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Keeping your sewage treatment system running effectively

Sewage treatment plants use colonies of live natural micro-organisms to break down pollutants in domestic sewage. Many chemicals found in the household can inhibit or kill these micro-organisms, particularly if used in excessive amounts.
Bear in mind that treatment plants serving a few houses do not have the benefit of dilution that occurs at a large sewage works. A bottle of bleach tipped down the toilet in Birmingham would be virtually lost amongst the millions of gallons of sewage arriving at city’s treatment works; a bottle of bleach in a plants serving half a dozen houses could be a lethal dose.

If the micro-organisms are damaged, the will usually recover in time. But in the meanwhile one of the more obvious symptoms is an unpleasant smell, so it is in residents’ interests to avoid this.
Generally speaking, all common household cleaning fluids are acceptable to use, providing they are used in accordance with the maker’s instructions and stipulated concentrations.

The following are some of the most common chemicals found in household situations. It is not an exhaustive list and the golden rule should always be ‘if in doubt, leave it out’.

Bear in mind also that it isn’t only the toilet that is connected to the treatment plant; anything that goes down the sink, bath etc. also ends up there.

Washing machine and dishwasher detergents, washing-up liquids
Perfectly all right in normal concentrations and usage. Problems can occur if, for instance, you are washing the jerseys of the local rugby club’s five teams! Excessive amounts of biological detergent can affect the biomass development.

The BioDisc incorporates a unique flow management system which enhances its ability to handle shock loads of detergent waste, but there are limits even to this, so if you have to do unusual amounts of clothes washing it would be a good idea to spread it over a few days.

Floor cleaners, disinfectants and bleaches
These are safe to use in accordance with the maker’s recommendations and in the minimum necessary concentration. Do not pour neat disinfectant or bleach down the sink or outside gullies. If these are smelly it usually indicates a build-up of decaying material or a plumbing problem and should be dealt with accordingly.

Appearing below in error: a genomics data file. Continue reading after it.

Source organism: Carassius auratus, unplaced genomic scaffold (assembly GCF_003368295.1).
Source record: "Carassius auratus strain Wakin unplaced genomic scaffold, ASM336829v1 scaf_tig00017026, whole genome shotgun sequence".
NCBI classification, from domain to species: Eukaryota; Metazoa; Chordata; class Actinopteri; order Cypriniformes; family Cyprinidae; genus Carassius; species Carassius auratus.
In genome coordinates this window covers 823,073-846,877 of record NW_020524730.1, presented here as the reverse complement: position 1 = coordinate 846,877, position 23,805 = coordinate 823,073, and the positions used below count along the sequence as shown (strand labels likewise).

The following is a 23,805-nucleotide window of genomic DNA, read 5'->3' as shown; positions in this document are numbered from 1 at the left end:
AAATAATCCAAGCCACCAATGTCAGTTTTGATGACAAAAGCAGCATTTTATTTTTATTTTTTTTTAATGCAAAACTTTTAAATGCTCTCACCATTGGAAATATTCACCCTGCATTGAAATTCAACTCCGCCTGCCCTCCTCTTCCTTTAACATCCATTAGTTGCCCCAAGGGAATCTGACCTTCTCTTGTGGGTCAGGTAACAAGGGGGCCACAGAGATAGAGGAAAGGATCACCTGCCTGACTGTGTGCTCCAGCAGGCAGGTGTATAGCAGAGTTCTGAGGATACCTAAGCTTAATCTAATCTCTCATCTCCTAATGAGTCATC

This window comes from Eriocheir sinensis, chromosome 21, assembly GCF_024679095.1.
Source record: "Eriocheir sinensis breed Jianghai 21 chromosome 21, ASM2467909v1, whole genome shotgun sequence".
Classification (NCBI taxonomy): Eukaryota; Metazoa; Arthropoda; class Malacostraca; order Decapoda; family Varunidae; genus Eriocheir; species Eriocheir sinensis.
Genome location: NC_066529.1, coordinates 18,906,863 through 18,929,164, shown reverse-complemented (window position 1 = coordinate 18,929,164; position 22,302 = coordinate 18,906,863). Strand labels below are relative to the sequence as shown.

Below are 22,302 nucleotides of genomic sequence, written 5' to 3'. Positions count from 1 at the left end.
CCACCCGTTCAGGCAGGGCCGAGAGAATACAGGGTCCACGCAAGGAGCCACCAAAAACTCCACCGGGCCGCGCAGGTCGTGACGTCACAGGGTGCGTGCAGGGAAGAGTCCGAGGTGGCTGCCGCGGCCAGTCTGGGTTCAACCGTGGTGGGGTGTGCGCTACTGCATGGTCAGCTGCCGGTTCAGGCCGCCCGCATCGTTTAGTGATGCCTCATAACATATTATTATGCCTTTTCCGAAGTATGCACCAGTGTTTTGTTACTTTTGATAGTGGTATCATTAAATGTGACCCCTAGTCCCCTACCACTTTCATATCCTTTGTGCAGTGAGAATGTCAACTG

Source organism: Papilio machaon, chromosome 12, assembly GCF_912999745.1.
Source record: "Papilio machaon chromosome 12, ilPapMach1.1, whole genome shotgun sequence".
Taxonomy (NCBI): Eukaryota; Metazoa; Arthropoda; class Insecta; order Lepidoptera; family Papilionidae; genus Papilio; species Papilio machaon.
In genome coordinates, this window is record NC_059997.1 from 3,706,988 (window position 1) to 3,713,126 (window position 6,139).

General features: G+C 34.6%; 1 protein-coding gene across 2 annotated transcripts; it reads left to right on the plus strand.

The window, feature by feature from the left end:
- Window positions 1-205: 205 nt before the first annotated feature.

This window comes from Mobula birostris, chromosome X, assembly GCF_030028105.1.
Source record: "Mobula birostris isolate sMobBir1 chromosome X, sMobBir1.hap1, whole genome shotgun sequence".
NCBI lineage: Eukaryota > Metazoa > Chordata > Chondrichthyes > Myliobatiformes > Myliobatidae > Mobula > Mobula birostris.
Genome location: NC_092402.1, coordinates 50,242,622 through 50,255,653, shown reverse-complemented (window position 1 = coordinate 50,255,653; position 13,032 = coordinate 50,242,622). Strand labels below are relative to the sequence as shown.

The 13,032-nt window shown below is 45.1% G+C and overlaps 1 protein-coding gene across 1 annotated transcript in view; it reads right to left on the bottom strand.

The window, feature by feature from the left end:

Nappy disinfectants and bottle sterilising fluids e.g. Milton
When disposing of the used fluid, ensure that it is well diluted with water. The easiest way of doing this is usually to flush it away down the toilet.

Waste disposal units
These do not inhabit the micro-organisms, but depending on use, they can present the treatment plant with considerable extra load. It is much better to compost your vegetable peelings etc. as it’s much cheaper and more environmentally-friendly.

Home beer and wine making
This presents a similar problem to waste disposal units. The treatment plant has to work as hard to treat one pint of beer tipped down the drain as it does to treat all the normal waste produced by one person in 24 hours. See also the notes above regarding bottle sterilising fluids

THE FOLLOWING MUST NOT BE DISCHARGED INTO THE DRAINS
Motor oil, grease, anti-freeze, brake fluid etc.
Cooking oil and fat
Weed-killer, insecticides, fungicides and other gardening chemicals
Paint, thinners, white spirit, turpentine, creosote etc.
Medicines – take unused medicines to a pharmacist for safe disposal
Photographic developing fluids
Nappies, sanitary towels, rags, soft toys, tennis balls etc. – it’s amazing what gets flushed down the loo from time to time! Although such items are not directly damaging to the micro-organisms they can cause problems, not the least of which is simple blockage of the drains. Even so-called ‘disposable’ nappies and sanitary towels often do not degrade fully in the treatment plant and can lead to malfunction, so it is best to dispose of them by other means.

Routine de-sludging and servicing
These are vital to the plant’s ongoing operation and should be carried out in accordance with the guidelines in the owner’s handbook.

Our team of engineers are fully qualified and experienced in servicing and maintenance of your sewage treatment system. Call us for a quote on 01388 537050.